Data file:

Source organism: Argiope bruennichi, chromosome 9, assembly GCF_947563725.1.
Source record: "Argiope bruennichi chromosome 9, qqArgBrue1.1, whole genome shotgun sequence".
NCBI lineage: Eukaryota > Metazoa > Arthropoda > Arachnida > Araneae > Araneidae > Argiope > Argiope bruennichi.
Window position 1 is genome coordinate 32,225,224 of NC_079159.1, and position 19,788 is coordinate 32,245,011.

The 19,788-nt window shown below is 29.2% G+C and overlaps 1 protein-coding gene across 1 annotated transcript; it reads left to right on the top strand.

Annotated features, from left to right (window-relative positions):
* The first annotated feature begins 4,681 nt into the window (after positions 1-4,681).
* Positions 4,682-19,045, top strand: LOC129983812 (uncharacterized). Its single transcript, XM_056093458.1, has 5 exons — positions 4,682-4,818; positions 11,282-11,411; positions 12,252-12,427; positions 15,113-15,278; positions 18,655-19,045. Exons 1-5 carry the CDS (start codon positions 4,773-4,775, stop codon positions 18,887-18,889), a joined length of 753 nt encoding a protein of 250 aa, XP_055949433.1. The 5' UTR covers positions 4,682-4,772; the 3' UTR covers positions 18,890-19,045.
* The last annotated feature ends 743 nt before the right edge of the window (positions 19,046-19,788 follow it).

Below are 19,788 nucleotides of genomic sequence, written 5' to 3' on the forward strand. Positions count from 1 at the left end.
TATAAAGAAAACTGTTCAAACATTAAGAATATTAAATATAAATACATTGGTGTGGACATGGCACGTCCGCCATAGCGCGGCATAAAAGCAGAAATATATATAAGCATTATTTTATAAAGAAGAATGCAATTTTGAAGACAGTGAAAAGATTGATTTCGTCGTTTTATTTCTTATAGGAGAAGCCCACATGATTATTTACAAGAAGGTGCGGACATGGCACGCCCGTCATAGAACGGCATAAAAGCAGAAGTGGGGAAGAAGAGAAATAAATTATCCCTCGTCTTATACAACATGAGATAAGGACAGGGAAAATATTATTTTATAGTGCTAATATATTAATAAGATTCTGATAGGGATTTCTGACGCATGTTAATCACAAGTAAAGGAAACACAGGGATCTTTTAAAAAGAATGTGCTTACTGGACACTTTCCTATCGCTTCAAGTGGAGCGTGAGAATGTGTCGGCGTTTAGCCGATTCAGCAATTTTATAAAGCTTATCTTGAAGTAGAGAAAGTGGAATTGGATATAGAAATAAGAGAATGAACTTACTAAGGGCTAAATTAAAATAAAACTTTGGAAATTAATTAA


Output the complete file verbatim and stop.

Source organism: Argiope bruennichi, chromosome 9, assembly GCF_947563725.1.
Source record: "Argiope bruennichi chromosome 9, qqArgBrue1.1, whole genome shotgun sequence".
NCBI lineage: Eukaryota > Metazoa > Arthropoda > Arachnida > Araneae > Araneidae > Argiope > Argiope bruennichi.
Window position 1 is genome coordinate 32,225,224 of NC_079159.1, and position 19,788 is coordinate 32,245,011.

The 19,788-nt window shown below is 29.2% G+C and overlaps 1 protein-coding gene across 1 annotated transcript; it reads left to right on the top strand.

Annotated features, from left to right (window-relative positions):
* The first annotated feature begins 4,681 nt into the window (after positions 1-4,681).
* Positions 4,682-19,045, top strand: LOC129983812 (uncharacterized). Its single transcript, XM_056093458.1, has 5 exons — positions 4,682-4,818; positions 11,282-11,411; positions 12,252-12,427; positions 15,113-15,278; positions 18,655-19,045. Exons 1-5 carry the CDS (start codon positions 4,773-4,775, stop codon positions 18,887-18,889), a joined length of 753 nt encoding a protein of 250 aa, XP_055949433.1. The 5' UTR covers positions 4,682-4,772; the 3' UTR covers positions 18,890-19,045.
* The last annotated feature ends 743 nt before the right edge of the window (positions 19,046-19,788 follow it).

Below are 19,788 nucleotides of genomic sequence, written 5' to 3' on the forward strand. Positions count from 1 at the left end.
TATAAAGAAAACTGTTCAAACATTAAGAATATTAAATATAAATACATTGGTGTGGACATGGCACGTCCGCCATAGCGCGGCATAAAAGCAGAAATATATATAAGCATTATTTTATAAAGAAGAATGCAATTTTGAAGACAGTGAAAAGATTGATTTCGTCGTTTTATTTCTTATAGGAGAAGCCCACATGATTATTTACAAGAAGGTGCGGACATGGCACGCCCGTCATAGAACGGCATAAAAGCAGAAGTGGGGAAGAAGAGAAATAAATTATCCCTCGTCTTATACAACATGAGATAAGGACAGGGAAAATATTATTTTATAGTGCTAATATATTAATAAGATTCTGATAGGGATTTCTGACGCATGTTAATCACAAGTAAAGGAAACACAGGGATCTTTTAAAAAGAATGTGCTTACTGGACACTTTCCTATCGCTTCAAGTGGAGCGTGAGAATGTGTCGGCGTTTAGCCGATTCAGCAATTTTATAAAGCTTATCTTGAAGTAGAGAAAGTGGAATTGGATATAGAAATAAGAGAATGAACTTACTAAGGGCTAAATTAAAATAAAACTTTGGAAATTAATTAA